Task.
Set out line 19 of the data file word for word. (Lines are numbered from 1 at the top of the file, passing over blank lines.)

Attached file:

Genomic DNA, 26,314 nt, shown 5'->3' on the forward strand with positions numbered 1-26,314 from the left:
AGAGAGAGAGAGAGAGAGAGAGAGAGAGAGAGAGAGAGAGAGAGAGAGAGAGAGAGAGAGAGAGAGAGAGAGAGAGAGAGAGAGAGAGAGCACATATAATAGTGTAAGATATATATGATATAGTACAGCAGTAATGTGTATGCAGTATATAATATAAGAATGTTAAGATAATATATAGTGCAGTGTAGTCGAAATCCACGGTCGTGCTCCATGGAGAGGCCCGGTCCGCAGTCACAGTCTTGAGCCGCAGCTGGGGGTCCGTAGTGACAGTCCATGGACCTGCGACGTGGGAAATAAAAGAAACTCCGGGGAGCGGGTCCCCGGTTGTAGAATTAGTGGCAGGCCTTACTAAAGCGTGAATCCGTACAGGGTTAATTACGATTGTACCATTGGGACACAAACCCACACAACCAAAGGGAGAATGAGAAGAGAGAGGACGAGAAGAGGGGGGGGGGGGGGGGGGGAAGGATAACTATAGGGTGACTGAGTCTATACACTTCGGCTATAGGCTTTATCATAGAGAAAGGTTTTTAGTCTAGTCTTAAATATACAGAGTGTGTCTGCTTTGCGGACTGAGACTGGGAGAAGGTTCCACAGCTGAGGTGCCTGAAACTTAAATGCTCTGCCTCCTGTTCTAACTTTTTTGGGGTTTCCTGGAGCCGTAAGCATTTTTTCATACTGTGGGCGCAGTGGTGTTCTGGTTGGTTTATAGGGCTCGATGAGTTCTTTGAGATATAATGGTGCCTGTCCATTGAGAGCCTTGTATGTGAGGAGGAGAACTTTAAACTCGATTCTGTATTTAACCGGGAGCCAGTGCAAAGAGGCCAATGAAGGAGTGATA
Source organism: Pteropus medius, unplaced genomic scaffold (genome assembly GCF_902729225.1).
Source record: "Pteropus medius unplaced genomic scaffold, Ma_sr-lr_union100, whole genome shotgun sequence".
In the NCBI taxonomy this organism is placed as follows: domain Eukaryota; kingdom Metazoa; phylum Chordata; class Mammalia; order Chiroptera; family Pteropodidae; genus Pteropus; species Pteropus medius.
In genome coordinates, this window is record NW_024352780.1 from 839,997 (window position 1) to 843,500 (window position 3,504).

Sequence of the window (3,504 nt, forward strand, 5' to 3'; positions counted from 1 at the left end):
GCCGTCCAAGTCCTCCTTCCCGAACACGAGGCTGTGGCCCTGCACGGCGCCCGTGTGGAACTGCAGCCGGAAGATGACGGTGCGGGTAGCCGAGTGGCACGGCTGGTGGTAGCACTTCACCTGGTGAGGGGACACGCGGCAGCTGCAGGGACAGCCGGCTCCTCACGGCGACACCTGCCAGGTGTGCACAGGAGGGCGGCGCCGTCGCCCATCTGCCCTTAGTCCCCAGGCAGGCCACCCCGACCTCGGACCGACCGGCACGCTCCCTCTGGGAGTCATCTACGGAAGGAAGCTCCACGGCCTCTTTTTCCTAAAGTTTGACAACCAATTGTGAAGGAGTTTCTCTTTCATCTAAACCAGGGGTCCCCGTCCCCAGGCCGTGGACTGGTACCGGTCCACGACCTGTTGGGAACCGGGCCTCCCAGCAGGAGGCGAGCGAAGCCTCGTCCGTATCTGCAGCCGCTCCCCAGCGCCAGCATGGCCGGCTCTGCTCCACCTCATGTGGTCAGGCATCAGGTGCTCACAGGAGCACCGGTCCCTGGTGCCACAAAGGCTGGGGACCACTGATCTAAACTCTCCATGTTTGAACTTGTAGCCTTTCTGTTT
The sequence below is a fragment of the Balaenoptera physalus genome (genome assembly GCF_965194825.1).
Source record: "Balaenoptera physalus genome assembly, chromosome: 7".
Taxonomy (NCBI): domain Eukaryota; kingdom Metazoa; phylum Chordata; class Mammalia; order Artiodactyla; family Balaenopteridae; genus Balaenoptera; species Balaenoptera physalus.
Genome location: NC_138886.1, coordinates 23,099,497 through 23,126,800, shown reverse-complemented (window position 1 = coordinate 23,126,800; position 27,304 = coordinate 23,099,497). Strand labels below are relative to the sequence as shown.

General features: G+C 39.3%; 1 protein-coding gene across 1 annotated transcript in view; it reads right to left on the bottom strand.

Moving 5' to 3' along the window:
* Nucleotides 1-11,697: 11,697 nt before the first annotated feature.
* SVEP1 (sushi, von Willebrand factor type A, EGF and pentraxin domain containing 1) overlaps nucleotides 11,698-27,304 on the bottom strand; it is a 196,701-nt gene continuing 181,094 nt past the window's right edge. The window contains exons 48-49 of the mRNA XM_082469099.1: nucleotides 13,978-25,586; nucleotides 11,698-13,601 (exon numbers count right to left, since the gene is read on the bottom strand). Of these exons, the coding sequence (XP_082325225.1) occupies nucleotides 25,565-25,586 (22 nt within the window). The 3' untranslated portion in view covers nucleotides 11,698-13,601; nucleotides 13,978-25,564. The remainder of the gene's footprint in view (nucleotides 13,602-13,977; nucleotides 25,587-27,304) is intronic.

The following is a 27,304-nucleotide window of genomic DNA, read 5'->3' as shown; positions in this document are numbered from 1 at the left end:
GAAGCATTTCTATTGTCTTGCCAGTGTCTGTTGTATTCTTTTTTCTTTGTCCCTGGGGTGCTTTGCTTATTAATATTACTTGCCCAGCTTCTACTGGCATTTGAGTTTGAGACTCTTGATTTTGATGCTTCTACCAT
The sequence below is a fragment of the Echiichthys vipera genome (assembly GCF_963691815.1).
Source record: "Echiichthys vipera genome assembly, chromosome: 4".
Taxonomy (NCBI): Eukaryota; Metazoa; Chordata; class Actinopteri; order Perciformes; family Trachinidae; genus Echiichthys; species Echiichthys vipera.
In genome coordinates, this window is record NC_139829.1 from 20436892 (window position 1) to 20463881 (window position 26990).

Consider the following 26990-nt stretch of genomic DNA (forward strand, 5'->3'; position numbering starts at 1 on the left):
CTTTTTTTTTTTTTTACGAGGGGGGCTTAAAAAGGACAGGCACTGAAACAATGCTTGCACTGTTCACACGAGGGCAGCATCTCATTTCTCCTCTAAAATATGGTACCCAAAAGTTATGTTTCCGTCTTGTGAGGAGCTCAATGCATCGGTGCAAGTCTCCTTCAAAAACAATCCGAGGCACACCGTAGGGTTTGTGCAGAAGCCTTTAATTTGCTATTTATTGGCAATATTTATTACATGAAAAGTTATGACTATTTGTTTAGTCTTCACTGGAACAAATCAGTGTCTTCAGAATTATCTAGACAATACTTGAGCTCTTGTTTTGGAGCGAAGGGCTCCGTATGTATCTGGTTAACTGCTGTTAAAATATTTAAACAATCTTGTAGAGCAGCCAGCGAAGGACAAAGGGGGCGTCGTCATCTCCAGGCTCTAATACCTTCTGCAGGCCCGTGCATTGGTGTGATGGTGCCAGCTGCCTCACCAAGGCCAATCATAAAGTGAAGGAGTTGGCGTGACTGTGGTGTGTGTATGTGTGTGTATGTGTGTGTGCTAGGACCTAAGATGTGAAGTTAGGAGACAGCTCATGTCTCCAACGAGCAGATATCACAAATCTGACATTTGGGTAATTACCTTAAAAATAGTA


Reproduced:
The sequence below is a fragment of the Echiichthys vipera genome (assembly GCF_963691815.1).